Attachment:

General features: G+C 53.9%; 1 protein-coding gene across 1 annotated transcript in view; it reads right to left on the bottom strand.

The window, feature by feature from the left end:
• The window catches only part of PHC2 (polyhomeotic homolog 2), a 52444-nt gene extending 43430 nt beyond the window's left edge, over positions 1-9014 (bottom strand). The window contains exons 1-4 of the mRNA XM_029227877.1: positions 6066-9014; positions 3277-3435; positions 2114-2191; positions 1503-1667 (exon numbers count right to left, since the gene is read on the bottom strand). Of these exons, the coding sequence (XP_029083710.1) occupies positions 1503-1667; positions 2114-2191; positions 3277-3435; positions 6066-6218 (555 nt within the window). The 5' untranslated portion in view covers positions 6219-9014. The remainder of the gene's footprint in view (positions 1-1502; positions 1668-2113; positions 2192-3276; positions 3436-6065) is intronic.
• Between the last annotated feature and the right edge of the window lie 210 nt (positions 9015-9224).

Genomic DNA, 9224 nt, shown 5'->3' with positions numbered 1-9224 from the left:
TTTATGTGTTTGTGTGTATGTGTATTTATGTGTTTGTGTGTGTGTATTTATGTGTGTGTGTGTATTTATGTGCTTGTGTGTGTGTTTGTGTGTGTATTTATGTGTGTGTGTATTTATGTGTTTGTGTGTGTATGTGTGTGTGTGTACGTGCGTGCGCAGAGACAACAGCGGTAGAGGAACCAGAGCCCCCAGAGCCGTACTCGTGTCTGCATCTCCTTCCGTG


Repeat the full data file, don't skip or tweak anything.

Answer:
General features: G+C 53.9%; 1 protein-coding gene across 1 annotated transcript in view; it reads right to left on the bottom strand.

The window, feature by feature from the left end:
• The window catches only part of PHC2 (polyhomeotic homolog 2), a 52444-nt gene extending 43430 nt beyond the window's left edge, over positions 1-9014 (bottom strand). The window contains exons 1-4 of the mRNA XM_029227877.1: positions 6066-9014; positions 3277-3435; positions 2114-2191; positions 1503-1667 (exon numbers count right to left, since the gene is read on the bottom strand). Of these exons, the coding sequence (XP_029083710.1) occupies positions 1503-1667; positions 2114-2191; positions 3277-3435; positions 6066-6218 (555 nt within the window). The 5' untranslated portion in view covers positions 6219-9014. The remainder of the gene's footprint in view (positions 1-1502; positions 1668-2113; positions 2192-3276; positions 3436-6065) is intronic.
• Between the last annotated feature and the right edge of the window lie 210 nt (positions 9015-9224).

Genomic DNA, 9224 nt, shown 5'->3' with positions numbered 1-9224 from the left:
TTTATGTGTTTGTGTGTATGTGTATTTATGTGTTTGTGTGTGTGTATTTATGTGTGTGTGTGTATTTATGTGCTTGTGTGTGTGTTTGTGTGTGTATTTATGTGTGTGTGTATTTATGTGTTTGTGTGTGTATGTGTGTGTGTGTACGTGCGTGCGCAGAGACAACAGCGGTAGAGGAACCAGAGCCCCCAGAGCCGTACTCGTGTCTGCATCTCCTTCCGTG